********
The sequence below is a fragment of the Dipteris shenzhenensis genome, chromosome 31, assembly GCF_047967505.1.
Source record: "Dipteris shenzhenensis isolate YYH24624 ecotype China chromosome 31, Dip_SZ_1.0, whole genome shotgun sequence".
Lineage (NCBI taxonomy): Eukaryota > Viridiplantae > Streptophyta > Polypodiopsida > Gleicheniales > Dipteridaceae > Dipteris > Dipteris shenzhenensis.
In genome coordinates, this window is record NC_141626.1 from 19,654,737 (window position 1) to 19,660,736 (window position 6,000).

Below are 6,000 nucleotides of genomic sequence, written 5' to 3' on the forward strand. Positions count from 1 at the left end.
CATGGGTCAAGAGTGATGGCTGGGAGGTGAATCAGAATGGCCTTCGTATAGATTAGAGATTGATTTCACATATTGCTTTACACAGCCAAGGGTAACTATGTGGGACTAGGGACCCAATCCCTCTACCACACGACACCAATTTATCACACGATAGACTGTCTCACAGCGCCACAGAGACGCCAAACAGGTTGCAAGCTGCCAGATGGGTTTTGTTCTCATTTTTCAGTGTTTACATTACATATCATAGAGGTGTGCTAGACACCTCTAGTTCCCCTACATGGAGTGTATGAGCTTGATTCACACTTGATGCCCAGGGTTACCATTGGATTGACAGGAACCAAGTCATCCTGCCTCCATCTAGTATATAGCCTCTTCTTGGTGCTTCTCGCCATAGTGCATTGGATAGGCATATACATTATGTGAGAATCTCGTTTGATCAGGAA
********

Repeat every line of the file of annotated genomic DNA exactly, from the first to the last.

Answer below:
The sequence below is a fragment of the Dipteris shenzhenensis genome, chromosome 31, assembly GCF_047967505.1.
Source record: "Dipteris shenzhenensis isolate YYH24624 ecotype China chromosome 31, Dip_SZ_1.0, whole genome shotgun sequence".
Lineage (NCBI taxonomy): Eukaryota > Viridiplantae > Streptophyta > Polypodiopsida > Gleicheniales > Dipteridaceae > Dipteris > Dipteris shenzhenensis.
In genome coordinates, this window is record NC_141626.1 from 19,654,737 (window position 1) to 19,660,736 (window position 6,000).

Below are 6,000 nucleotides of genomic sequence, written 5' to 3' on the forward strand. Positions count from 1 at the left end.
CATGGGTCAAGAGTGATGGCTGGGAGGTGAATCAGAATGGCCTTCGTATAGATTAGAGATTGATTTCACATATTGCTTTACACAGCCAAGGGTAACTATGTGGGACTAGGGACCCAATCCCTCTACCACACGACACCAATTTATCACACGATAGACTGTCTCACAGCGCCACAGAGACGCCAAACAGGTTGCAAGCTGCCAGATGGGTTTTGTTCTCATTTTTCAGTGTTTACATTACATATCATAGAGGTGTGCTAGACACCTCTAGTTCCCCTACATGGAGTGTATGAGCTTGATTCACACTTGATGCCCAGGGTTACCATTGGATTGACAGGAACCAAGTCATCCTGCCTCCATCTAGTATATAGCCTCTTCTTGGTGCTTCTCGCCATAGTGCATTGGATAGGCATATACATTATGTGAGAATCTCGTTTGATCAGGAA